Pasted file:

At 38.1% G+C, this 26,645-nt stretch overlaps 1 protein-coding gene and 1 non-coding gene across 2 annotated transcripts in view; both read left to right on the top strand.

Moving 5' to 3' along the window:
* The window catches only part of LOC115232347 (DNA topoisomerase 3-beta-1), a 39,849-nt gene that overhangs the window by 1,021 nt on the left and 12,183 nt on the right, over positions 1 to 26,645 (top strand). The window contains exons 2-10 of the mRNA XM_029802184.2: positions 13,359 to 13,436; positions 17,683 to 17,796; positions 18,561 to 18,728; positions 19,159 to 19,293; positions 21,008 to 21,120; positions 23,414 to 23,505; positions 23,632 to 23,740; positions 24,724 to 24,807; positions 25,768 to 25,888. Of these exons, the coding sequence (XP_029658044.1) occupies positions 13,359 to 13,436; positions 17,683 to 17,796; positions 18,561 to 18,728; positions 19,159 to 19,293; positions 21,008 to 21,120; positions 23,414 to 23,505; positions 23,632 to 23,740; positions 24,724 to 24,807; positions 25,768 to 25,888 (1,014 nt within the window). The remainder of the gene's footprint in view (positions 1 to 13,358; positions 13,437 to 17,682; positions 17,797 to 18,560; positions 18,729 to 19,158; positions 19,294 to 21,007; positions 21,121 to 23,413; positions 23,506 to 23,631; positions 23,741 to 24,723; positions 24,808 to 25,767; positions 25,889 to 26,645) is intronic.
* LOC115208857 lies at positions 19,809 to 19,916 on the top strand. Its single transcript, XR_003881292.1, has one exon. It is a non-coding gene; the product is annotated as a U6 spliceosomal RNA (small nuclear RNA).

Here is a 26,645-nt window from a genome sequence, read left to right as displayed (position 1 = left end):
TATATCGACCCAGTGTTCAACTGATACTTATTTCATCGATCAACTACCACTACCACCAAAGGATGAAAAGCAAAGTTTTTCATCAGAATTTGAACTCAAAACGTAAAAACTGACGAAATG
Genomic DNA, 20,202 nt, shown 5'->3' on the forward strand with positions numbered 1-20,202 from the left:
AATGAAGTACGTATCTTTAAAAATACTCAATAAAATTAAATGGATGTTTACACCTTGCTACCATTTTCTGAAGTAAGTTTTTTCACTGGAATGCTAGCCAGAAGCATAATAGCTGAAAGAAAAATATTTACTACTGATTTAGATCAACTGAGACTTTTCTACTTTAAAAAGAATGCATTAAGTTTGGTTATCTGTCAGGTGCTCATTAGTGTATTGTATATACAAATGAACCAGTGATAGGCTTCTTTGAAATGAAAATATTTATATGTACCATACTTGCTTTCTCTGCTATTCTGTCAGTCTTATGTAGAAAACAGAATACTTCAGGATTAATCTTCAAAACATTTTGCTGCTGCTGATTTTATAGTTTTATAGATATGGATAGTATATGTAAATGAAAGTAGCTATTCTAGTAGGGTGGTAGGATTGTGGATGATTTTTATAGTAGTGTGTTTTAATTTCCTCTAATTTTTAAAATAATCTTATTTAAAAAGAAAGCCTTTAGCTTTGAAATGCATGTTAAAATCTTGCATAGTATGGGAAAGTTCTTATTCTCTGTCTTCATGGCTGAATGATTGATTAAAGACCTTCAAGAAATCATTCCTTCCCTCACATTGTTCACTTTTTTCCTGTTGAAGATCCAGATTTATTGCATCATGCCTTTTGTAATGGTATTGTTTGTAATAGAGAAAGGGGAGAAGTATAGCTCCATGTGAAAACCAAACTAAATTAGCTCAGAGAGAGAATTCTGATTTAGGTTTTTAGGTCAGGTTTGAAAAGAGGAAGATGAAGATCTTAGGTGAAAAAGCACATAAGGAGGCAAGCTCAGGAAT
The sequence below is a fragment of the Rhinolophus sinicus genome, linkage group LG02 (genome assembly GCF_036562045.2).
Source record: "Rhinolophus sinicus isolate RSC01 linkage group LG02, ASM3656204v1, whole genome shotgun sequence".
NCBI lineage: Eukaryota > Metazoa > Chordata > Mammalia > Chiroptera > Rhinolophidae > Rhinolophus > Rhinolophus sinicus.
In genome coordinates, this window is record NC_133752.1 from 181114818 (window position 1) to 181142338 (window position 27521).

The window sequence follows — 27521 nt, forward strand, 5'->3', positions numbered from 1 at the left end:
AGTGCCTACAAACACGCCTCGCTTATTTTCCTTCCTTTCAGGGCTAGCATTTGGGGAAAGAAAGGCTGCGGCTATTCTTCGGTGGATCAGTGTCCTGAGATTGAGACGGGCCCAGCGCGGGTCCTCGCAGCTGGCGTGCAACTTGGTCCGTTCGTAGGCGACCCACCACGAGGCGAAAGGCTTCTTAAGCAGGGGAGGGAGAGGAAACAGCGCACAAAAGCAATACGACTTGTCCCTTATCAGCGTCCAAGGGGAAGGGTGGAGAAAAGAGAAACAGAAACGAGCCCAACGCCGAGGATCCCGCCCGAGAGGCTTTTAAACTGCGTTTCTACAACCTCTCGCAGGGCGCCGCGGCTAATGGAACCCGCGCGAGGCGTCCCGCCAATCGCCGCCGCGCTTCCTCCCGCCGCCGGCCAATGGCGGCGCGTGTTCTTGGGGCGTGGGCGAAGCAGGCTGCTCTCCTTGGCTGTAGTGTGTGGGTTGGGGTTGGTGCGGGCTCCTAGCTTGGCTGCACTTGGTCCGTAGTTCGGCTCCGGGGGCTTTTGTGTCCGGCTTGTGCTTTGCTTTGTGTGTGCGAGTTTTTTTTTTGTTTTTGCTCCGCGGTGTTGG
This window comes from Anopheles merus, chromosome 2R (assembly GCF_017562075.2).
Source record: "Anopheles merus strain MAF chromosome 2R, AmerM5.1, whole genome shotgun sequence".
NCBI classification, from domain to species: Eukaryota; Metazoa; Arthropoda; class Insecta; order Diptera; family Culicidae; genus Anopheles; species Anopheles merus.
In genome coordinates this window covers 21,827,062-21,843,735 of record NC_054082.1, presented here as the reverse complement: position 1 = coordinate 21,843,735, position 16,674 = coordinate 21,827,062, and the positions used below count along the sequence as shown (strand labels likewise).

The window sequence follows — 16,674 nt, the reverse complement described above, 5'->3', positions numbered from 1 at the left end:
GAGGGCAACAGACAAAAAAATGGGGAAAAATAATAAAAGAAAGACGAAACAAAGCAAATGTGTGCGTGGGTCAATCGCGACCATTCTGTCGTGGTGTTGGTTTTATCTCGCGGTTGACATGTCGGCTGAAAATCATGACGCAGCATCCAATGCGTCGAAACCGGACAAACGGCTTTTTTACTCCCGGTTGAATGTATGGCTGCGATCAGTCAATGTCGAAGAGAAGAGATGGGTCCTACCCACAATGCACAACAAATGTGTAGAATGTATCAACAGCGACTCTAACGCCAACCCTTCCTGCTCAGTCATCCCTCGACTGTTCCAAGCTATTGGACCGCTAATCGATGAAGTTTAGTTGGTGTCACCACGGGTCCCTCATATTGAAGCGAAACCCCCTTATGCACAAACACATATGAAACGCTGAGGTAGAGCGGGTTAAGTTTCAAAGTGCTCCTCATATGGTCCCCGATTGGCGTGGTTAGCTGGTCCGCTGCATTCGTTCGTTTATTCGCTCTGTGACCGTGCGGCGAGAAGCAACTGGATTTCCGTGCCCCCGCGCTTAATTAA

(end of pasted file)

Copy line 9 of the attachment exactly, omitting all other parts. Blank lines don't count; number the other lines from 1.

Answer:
The sequence below is a fragment of the Rhinolophus sinicus genome, linkage group LG02 (genome assembly GCF_036562045.2).